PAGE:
Oftentimes, you don’t even notice these invasive species unless you’re really paying attention — and this is exactly the case here.

An international team led by Professor Jean-Lou Justine from ISYEB (Muséum National d’Histoire Naturelle, Paris, France) described two new species of hammerhead flatworms. This is the first study of these species, although flatworms have been invading Europe for some time.

“We were surprised at first that some of the species which were invading Europe, a place where biodiversity is supposed to be well known, did not even have a name. That was the case of Obama nungara, a species described only in 2016,” Justine told ZME Science. The researchers did not give it a name at the time, though they did describe it in a 2020 paper with a charming title. The name Obama is formed by a composition of the Tupi words oba (leaf) and ma (animal), a reference to its body shape.

“This is also the case for the two new species described in this paper, they had no names and were never described in their countries of origin.”

Hammerhead worms are predatory creatures, much like their shark namesakes. They can track their prey (typically other worms or mollusks), and bear a distinctive shape on their head region, which helps them creep over the soil substrate.

Diversibipalium mayottensis, an invasive species of hammerhead worm found in Mayotte

A number of hammerhead worms have been described by scientists but, in many cases, the researchers don’t describe them in their land of origin, instead finding them in countries that they have already invaded. For instance, two previously described species (Bipalium pennsylvanicum and Bipalium adventitium) originate from Asia but were first reported from the US. The two newest species follow the same trend.

“I have been working on invasive land flatworms since 2013, when I discovered that gardens in France (and Europe) were invaded by bizarre worms and that almost no scientist was working on this problem. Leigh Winsor, the Australian member of our team, has been working on them since the 80’s,” Justine adds.

The first new species was named Humbertium covidum, as an homage to the victims of COVID-19, but also because much of the work was carried out during the COVID-19 lockdown.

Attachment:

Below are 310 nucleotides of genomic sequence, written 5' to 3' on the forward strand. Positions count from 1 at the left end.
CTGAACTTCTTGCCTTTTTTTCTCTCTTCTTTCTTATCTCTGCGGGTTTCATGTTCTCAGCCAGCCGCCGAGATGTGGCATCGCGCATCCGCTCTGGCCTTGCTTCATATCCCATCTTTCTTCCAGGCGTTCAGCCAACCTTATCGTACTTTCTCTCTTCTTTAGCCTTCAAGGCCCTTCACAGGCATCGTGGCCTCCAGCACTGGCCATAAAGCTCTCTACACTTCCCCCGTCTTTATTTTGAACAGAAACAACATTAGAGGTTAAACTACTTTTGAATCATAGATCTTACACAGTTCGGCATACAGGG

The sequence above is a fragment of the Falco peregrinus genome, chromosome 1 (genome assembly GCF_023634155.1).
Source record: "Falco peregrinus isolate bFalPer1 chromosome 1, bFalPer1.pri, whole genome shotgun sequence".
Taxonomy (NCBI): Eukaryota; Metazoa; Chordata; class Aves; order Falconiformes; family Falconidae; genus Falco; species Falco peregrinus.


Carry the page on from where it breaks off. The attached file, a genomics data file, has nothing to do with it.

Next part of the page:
“Due to the pandemic, during the lockdowns most of us were home, with our laboratory closed. No field expeditions were possible. I convinced my colleagues to gather all the information we had about these flatworms, do the computer analyses, and finally write this very long paper. We decided to name one of the species “covidum”, paying homage to the victims of the pandemic.” 

The worm was found in two gardens in the Pyrénées-Atlantiques (France) and also in Veneto (Italy). Although some hammerhead worms can reach up to one meter, this one is small (3 cm) and looks uniformly metallic black — an unusual color among hammerhead flatworms.

These creatures are not easy to characterize based on their morphology alone, so researchers decided to use mitochondrial genetic analysis, which can provide a lot of information about the origin of this species and which other species it is related to. This species appears to have originated in Asia and is potentially invasive. By analyzing the contents of its stomach, researchers also found that it eats snails.

The second species, Diversibipalium mayottensis was only found in Mayotte (a French island in the Mozambique Channel, Indian Ocean). The species is as small as the other one, but instead of a metallic black, it exhibits a spectacular green-blue iridescence. Based on genetic analysis, this species appears to belong to a “sister group” of all other hammerhead flatworms, which means it could help researchers understand how these creatures evolved. Its origin could be Madagascar, but it’s not entirely clear. Presumably, at some point in the past, people brought plants from Madagascar and unknowingly, also brought the worm.